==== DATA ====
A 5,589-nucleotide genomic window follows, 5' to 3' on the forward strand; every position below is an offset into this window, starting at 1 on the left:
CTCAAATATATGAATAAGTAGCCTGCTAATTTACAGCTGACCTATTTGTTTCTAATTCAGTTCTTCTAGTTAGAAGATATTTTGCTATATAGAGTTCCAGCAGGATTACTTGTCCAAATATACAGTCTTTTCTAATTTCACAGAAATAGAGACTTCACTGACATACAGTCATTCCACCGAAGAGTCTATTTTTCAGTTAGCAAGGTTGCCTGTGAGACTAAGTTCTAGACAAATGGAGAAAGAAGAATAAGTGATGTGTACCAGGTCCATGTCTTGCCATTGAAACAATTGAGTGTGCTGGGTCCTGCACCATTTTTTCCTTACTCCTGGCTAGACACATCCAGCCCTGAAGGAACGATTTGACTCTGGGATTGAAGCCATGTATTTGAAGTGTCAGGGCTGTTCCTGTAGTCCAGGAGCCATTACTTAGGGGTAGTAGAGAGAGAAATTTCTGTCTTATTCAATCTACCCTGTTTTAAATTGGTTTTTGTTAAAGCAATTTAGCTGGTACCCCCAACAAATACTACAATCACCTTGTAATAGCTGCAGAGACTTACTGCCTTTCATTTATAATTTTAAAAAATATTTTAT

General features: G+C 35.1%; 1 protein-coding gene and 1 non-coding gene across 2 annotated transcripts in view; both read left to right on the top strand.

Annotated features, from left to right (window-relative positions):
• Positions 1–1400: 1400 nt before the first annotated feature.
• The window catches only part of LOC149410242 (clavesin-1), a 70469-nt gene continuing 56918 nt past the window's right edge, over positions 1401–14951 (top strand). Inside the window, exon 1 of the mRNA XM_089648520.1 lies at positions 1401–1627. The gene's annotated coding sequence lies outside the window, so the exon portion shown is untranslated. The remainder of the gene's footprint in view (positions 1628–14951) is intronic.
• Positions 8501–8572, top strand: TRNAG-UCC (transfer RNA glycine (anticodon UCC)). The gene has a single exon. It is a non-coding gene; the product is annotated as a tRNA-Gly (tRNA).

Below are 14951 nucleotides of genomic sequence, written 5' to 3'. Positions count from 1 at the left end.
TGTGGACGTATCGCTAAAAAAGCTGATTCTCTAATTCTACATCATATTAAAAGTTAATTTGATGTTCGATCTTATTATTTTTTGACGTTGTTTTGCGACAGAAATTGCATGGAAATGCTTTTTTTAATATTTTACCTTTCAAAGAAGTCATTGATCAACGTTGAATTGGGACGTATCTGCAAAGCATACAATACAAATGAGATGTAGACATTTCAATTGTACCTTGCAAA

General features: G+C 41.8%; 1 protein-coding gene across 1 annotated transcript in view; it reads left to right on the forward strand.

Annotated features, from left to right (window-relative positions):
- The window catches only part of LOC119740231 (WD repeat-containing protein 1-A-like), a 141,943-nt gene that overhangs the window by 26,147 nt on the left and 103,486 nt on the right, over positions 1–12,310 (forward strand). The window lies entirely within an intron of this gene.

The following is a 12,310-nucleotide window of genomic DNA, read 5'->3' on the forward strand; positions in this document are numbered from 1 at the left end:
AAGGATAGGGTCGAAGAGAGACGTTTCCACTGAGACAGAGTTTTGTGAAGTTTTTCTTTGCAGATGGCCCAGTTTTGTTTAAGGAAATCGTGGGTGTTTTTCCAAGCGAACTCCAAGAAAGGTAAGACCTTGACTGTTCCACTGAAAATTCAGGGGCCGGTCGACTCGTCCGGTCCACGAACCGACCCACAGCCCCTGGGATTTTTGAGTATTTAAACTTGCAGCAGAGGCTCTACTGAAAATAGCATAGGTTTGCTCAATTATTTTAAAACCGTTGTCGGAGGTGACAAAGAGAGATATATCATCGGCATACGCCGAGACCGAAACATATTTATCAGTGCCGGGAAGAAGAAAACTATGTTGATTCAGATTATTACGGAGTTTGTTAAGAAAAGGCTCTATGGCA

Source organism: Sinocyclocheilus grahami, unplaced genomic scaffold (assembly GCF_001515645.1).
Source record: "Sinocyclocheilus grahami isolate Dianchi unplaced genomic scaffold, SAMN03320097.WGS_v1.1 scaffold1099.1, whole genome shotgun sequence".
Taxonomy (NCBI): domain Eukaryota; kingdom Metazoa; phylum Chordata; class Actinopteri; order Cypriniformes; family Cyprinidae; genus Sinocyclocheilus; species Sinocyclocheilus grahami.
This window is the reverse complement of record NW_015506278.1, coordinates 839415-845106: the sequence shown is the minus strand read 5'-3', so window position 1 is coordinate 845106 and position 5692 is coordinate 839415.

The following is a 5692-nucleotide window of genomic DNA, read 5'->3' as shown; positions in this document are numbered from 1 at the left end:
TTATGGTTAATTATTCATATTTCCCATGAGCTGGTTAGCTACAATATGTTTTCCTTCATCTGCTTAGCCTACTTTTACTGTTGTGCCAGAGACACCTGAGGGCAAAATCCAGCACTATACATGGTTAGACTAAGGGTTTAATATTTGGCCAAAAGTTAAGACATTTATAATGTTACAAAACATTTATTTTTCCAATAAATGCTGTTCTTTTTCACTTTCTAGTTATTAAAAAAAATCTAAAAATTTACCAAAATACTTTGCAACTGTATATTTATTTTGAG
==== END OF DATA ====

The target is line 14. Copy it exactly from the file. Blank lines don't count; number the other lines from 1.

AAGGATAGGGTCGAAGAGAGACGTTTCCACTGAGACAGAGTTTTGTGAAGTTTTTCTTTGCAGATGGCCCAGTTTTGTTTAAGGAAATCGTGGGTGTTTTTCCAAGCGAACTCCAAGAAAGGTAAGACCTTGACTGTTCCACTGAAAATTCAGGGGCCGGTCGACTCGTCCGGTCCACGAACCGACCCACAGCCCCTGGGATTTTTGAGTATTTAAACTTGCAGCAGAGGCTCTACTGAAAATAGCATAGGTTTGCTCAATTATTTTAAAACCGTTGTCGGAGGTGACAAAGAGAGATATATCATCGGCATACGCCGAGACCGAAACATATTTATCAGTGCCGGGAAGAAGAAAACTATGTTGATTCAGATTATTACGGAGTTTGTTAAGAAAAGGCTCTATGGCA